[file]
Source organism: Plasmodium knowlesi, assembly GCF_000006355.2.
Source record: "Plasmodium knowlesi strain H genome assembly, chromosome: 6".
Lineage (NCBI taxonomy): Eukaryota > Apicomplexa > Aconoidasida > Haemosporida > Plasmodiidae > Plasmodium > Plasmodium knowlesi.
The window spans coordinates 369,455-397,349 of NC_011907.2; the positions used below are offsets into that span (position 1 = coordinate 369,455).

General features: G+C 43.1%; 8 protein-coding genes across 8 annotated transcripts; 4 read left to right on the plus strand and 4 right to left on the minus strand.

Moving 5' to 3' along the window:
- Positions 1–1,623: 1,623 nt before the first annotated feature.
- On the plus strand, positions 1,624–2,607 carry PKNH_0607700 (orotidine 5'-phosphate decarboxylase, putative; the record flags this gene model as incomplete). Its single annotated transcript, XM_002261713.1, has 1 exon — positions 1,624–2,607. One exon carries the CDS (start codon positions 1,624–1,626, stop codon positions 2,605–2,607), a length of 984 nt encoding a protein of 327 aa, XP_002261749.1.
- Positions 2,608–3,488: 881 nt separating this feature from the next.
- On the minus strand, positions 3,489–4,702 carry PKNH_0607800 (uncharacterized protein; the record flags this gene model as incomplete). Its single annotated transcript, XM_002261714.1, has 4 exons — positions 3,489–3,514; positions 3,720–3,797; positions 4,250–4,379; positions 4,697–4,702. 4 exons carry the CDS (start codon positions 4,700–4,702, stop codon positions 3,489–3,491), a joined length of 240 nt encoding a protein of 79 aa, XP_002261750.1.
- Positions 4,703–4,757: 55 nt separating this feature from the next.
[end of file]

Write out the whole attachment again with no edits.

Source organism: Plasmodium knowlesi, assembly GCF_000006355.2.
Source record: "Plasmodium knowlesi strain H genome assembly, chromosome: 6".
Lineage (NCBI taxonomy): Eukaryota > Apicomplexa > Aconoidasida > Haemosporida > Plasmodiidae > Plasmodium > Plasmodium knowlesi.
The window spans coordinates 369,455-397,349 of NC_011907.2; the positions used below are offsets into that span (position 1 = coordinate 369,455).

General features: G+C 43.1%; 8 protein-coding genes across 8 annotated transcripts; 4 read left to right on the plus strand and 4 right to left on the minus strand.

Moving 5' to 3' along the window:
- Positions 1–1,623: 1,623 nt before the first annotated feature.
- On the plus strand, positions 1,624–2,607 carry PKNH_0607700 (orotidine 5'-phosphate decarboxylase, putative; the record flags this gene model as incomplete). Its single annotated transcript, XM_002261713.1, has 1 exon — positions 1,624–2,607. One exon carries the CDS (start codon positions 1,624–1,626, stop codon positions 2,605–2,607), a length of 984 nt encoding a protein of 327 aa, XP_002261749.1.
- Positions 2,608–3,488: 881 nt separating this feature from the next.
- On the minus strand, positions 3,489–4,702 carry PKNH_0607800 (uncharacterized protein; the record flags this gene model as incomplete). Its single annotated transcript, XM_002261714.1, has 4 exons — positions 3,489–3,514; positions 3,720–3,797; positions 4,250–4,379; positions 4,697–4,702. 4 exons carry the CDS (start codon positions 4,700–4,702, stop codon positions 3,489–3,491), a joined length of 240 nt encoding a protein of 79 aa, XP_002261750.1.
- Positions 4,703–4,757: 55 nt separating this feature from the next.